In 2010, the Securities and Exchange Commission (SEC) enacted a law which encourages people in the know to “blow the whistle” on people or companies who are stealing from or cheating the government. The SEC rewards successful “whistleblowers” with up to 30% of sanctions collected by the agency.
Recently, an attorney has asked the agency to intervene in a legal battle between the attorney and his former employer. David Danon worked for Vanguard from 2008 to 2013, and according to Vanguard, sent company records to his home email address while he was employed by the company and “at the end of his employment”.
In May 2013, one month before leaving Vanguard, Danon filed an SEC whistleblower lawsuit against his employer and another lawsuit in New York state court. Danon alleges that Vanguard has been operating an illegal tax shelter for almost 40 years. According to the complaint, the company has avoided paying $1 billion in U.S. federal income taxes and at least $20 million in New York state taxes. The company allegedly accomplished this by providing services to the mutual funds it runs at prices that allow it to avoid federal and state income taxes.
Vanguard insists that the case is without merit and has said that it intends to defend itself in the courts. The company sent a letter to Danon after the filing of the lawsuit, saying that, “Vanguard intends to take all necessary and appropriate steps to protect its interests “. It also stated that Vanguard “reserves all of its rights to seek legal redress” if Danon fails to return the company’s documents immediately.
Danon has since written to the SEC, saying that it is “increasingly urgent” for the agency to act on his whistleblower lawsuit, as his former employer is threatening to retaliate against him.
Under the terms of the 2010 law which protects whistleblowers, defendants in such lawsuits are not allowed to retaliate against the whistleblower who files the lawsuit. Whether that still applies to attorneys, though, it still up for debate, and this lawsuit could test the rights of whistleblowing attorneys for all such lawsuits to come.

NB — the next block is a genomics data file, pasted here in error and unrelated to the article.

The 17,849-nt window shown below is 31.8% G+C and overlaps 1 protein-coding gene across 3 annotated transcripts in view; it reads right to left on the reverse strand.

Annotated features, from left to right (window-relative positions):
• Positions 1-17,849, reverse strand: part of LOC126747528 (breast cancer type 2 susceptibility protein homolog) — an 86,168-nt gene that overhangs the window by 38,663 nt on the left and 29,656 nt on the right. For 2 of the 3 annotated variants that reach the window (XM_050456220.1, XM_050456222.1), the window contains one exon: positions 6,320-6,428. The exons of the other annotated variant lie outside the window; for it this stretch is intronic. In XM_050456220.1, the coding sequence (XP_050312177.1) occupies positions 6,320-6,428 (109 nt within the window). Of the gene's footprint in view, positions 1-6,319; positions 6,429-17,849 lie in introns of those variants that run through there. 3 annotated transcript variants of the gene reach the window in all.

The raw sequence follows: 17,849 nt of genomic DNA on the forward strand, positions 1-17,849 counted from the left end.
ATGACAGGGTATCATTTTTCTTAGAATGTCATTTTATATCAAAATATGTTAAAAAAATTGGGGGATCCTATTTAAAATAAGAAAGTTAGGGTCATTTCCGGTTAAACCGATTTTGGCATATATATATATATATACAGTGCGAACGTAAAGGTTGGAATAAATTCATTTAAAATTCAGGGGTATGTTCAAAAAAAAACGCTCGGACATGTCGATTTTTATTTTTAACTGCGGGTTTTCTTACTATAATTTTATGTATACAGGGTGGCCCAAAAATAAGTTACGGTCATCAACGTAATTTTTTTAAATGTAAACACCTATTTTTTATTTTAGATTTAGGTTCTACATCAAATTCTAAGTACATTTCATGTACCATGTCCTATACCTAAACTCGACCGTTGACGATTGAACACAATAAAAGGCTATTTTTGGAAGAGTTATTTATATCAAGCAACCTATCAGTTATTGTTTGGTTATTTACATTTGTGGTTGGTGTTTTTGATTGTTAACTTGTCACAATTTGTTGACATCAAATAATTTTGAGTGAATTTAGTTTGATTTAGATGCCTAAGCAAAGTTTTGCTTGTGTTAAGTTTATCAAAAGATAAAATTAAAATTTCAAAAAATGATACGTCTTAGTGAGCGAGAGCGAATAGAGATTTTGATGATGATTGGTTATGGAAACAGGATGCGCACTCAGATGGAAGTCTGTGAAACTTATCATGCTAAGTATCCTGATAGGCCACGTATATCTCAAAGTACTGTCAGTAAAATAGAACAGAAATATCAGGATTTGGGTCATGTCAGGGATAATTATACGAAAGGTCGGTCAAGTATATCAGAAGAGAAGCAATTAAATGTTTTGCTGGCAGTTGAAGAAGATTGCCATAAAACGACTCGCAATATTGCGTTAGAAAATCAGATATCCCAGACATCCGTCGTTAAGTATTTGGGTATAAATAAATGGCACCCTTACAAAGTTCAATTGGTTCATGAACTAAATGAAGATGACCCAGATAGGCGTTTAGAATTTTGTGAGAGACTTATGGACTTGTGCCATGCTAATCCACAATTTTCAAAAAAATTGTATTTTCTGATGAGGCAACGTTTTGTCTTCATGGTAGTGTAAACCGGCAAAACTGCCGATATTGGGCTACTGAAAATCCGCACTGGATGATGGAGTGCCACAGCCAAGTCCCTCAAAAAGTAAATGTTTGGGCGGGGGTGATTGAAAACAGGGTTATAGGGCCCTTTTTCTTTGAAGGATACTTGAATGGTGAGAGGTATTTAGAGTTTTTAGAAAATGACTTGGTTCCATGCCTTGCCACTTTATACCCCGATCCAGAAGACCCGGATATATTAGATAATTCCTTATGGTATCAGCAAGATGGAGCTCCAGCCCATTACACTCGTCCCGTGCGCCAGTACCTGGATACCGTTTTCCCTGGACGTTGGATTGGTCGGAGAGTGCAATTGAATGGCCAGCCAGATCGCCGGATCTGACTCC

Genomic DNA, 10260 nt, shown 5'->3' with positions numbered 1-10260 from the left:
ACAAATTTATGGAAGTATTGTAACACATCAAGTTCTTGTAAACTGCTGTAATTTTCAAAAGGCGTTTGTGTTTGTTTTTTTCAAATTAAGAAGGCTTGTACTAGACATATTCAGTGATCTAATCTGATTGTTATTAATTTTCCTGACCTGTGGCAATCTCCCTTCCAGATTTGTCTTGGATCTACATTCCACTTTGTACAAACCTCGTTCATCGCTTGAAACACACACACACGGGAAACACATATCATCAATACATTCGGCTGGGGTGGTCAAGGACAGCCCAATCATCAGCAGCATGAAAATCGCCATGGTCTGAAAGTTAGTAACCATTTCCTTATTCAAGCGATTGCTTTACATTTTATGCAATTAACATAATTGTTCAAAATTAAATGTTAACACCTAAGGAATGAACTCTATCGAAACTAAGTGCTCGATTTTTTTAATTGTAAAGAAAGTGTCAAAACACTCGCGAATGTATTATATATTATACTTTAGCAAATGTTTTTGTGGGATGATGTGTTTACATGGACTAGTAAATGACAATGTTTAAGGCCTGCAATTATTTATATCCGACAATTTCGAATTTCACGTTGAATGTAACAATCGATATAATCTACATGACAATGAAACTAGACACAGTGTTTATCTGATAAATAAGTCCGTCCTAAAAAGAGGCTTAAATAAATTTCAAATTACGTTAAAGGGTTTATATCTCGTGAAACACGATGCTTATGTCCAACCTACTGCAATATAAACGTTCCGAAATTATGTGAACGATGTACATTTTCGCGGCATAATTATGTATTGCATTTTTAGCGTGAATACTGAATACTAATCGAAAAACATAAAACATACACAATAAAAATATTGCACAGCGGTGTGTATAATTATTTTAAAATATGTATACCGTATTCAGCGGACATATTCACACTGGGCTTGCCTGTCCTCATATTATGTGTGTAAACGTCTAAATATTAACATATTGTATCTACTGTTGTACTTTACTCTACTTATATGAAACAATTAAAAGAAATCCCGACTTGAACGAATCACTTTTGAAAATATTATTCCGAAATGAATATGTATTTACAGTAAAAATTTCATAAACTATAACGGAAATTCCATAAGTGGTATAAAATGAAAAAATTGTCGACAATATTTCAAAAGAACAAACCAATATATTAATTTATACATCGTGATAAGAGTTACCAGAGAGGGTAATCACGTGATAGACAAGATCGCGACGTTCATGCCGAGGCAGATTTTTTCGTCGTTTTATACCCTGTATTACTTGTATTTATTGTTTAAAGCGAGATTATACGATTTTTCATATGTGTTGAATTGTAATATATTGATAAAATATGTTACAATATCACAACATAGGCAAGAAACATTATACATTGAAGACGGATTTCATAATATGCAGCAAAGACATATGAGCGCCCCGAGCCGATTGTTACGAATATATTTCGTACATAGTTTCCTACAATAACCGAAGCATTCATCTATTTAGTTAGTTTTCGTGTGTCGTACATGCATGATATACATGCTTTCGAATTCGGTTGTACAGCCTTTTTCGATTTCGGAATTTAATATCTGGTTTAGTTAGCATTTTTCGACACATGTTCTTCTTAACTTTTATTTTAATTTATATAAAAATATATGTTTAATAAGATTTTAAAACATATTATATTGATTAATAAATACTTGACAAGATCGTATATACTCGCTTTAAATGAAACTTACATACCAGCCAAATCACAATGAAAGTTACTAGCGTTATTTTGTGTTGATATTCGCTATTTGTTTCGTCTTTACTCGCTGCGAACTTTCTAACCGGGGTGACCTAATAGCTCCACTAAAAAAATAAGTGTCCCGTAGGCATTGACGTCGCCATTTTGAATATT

Because attorneys have access to information that is often subject to attorney-client privileges, whistleblowing tips from attorneys can be tricky. In order to avoid relying on misappropriated documents in whistleblowing lawsuits, the SEC has set up “taint teams” to vet tips from in-house attorneys and make sure that no privileged material is used in a whistleblowing probe. If the agency did use privileged information when conducting an investigation, the entire case could be compromised.
Some legal experts believe that, because of their particular professional and ethical obligations, in-house lawyers should have fewer whistleblower rights against retaliation from defendants than most civilians.
Despite these doubts, Danon remains convinced that the information he is using is not privileged, and as such, the SEC should protect him from retaliation by Vanguard. In filing his whistleblower lawsuit, Danon is requesting all costs of filing the lawsuit and 15%-30% of any money recovered by the state and local governments, under the statute.The consumer and tax payer rights law firm of Lubin Austermuehle represents whistleblowers who are pursing qui tam lawsuits at any level of government or for violations of the securities laws and IRS code, including claims under the Illinois Whistleblower Act, the Chicago whistleblower ordinance, the Dodd-Frank Act and the federal False Claims Act. Based in Chicago and Oak Brook, Ill., our Naperville and Lake Forest area qui tam and False Claims Act lawyers stand ready to represent whistleblowers throughout the United States — regardless of whether prosecutors have decided to join the lawsuit. If you know about fraud against a government agency and you’re ready to speak up, you can learn more about whistleblower lawsuits at a free, confidential consultation. To set one up, please contact Lubin Austermuehle online or call (833) 306-4933 today.